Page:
I have my Airfix TSR-2. Because I ordered it so long ago it went to my old address, despite the fact that I’ve bought, and received, other stuff from the suppliers in the meantime. I’m not likely to build it for a while, but here are a few pictures of the sprues. No in depth review, I have only taken them out for the pictures and put them back again. Click on the image for the full picture.
The box art. One presentation of the model suggests itself- the TSR and Lightning on the tarmac whilst their pilots chat in front of them and technicians run through pre-flight checks.
The sprues were sealed in a plastic bag and the transparencies were in their own bag inside this.
The fuselage halves are on a large sprue.
The pilots, some cockpit detail and a selection of non-undercarriage struts. I won’t be putting the crew inside the plane, I’d rather have a couple of figures on the tarmac in front of the plane.
Mostly bomb bay and engine details on this sprue. There are two loads, an instrument package from the test flights (bottom right, I think) and atomic bomb (I’ll let you find that for yourself). You know I’m not going to be putting the instrument package in it.
The wings have an interesting design that a few people have commented on. It should cut down on the amount of filler where it meets the fuselage.
Mostly undercarriage and underside details on this sprue.
I need to build a couple of other large aircraft kits before I’ll feel confident in tackling this one- I have a Vulcan and a Revell built “Amerika Bomber” flying wing that I can practice on. And those aren’t going to be started until I have somewhere I can safely airbrush.
Another reason to put off building the kit is that there are few detailing sets available yet. I expect some will appear in a month or two. There are the “could have been” decal sets, though. I like the look of “Bad Attitude/ Hello Saddam” from Gulf War 1.
I ordered it through Hannants ages ago, before moving to the new casa Spinneyhead. This, and the fact that the old casa Spinneyhead has one of those “It was too large to get through the letterbox” cards, leads me to think (hope) it may have gone to the old address.
Airfix hs announced the date that TSR.2 kits arrive in the UK. I should, if Hannants have remembered my order, get mine some time after the 20th of Febryuary. Anticipation is tinged with the knowledge that it’s a large kit and there is no way I’ll get to build it whilst living in this flat. There’s nowhere to store it and definitely nowhere to do any spray painting. I need a workshop.
We are now in a position to give dates on TSR.2 availability. The kits are due in the country on February 15th and, assuming no delays with customs, will start shipping week commencing February 20th. Customers can expect to see the first kits appearing in shops later that week, with other stockists following shortly afterwards.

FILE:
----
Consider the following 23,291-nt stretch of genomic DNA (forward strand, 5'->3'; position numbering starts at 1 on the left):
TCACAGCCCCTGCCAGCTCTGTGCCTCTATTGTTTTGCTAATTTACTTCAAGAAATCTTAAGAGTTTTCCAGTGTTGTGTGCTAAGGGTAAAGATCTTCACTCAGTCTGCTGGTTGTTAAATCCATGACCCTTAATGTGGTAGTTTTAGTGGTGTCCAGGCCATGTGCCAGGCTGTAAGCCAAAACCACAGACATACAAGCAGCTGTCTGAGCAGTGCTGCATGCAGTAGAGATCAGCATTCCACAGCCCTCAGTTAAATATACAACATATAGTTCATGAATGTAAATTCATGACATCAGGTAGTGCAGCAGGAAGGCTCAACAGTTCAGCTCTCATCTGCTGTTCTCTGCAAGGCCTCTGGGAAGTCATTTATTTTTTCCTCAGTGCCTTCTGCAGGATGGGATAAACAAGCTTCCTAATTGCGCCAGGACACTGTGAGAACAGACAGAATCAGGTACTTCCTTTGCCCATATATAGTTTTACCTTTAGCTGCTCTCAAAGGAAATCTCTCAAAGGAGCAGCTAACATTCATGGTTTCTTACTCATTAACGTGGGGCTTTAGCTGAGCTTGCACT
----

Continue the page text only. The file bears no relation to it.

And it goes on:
Club members will have exclusive access to a further 250 kits which will be pre-sold on Airfix.com shortly and strictly limited to 2 kits per club member. As we expect this offer to offer be over-subscribed, we will advertise the timing in advance to ensure fairness to all.
The February edition of Scale Aviation Modeller International, available to buy shortly, features an exclusive first look at the TSR.2 via pre-production test shots.
It’s taken me longer to edit and upload this video than it did to make the model.
Last November there was a rash of timelapse videos of artists at work. I thought they were cool, and I decided I should do the same with a model.
Obviously, I couldn’t do a really detailed model, and I’d be putting it together so quickly that I didn’t want to waste money on something grand. I settled on the Airfix Tiger tank.
Neither my new digital camera or video camera has a timelapse feature, so I had to improvise. I set the delay on the camera to ten seconds and had it take two pictures. This gave me enough time after pressing the shutter to pick up where I had left off and get some more painting or construction done before being photographed. The total build lasted about two hours. To put the model together in such a basic way would have taken an hour without the photography.
There were almost four hundred pictures in total and I stitched them together at two frames per image and uploaded the result to Revver. Enjoy.
I picked this up mainly because it had an article about the TSR.2 and I’ve ordered the upcoming Airfix kit. the article gave a potted history of the failed project and backed it up with 1:72nd scale drawings so now I know just how much space I’m going to need for the model. The plane is depicted with the leg of the front wheel extended in an extreme nose up attitude designed to help short take offs. It’s tempting to model it this way, but god knows how much weight I’m going to need in the nose.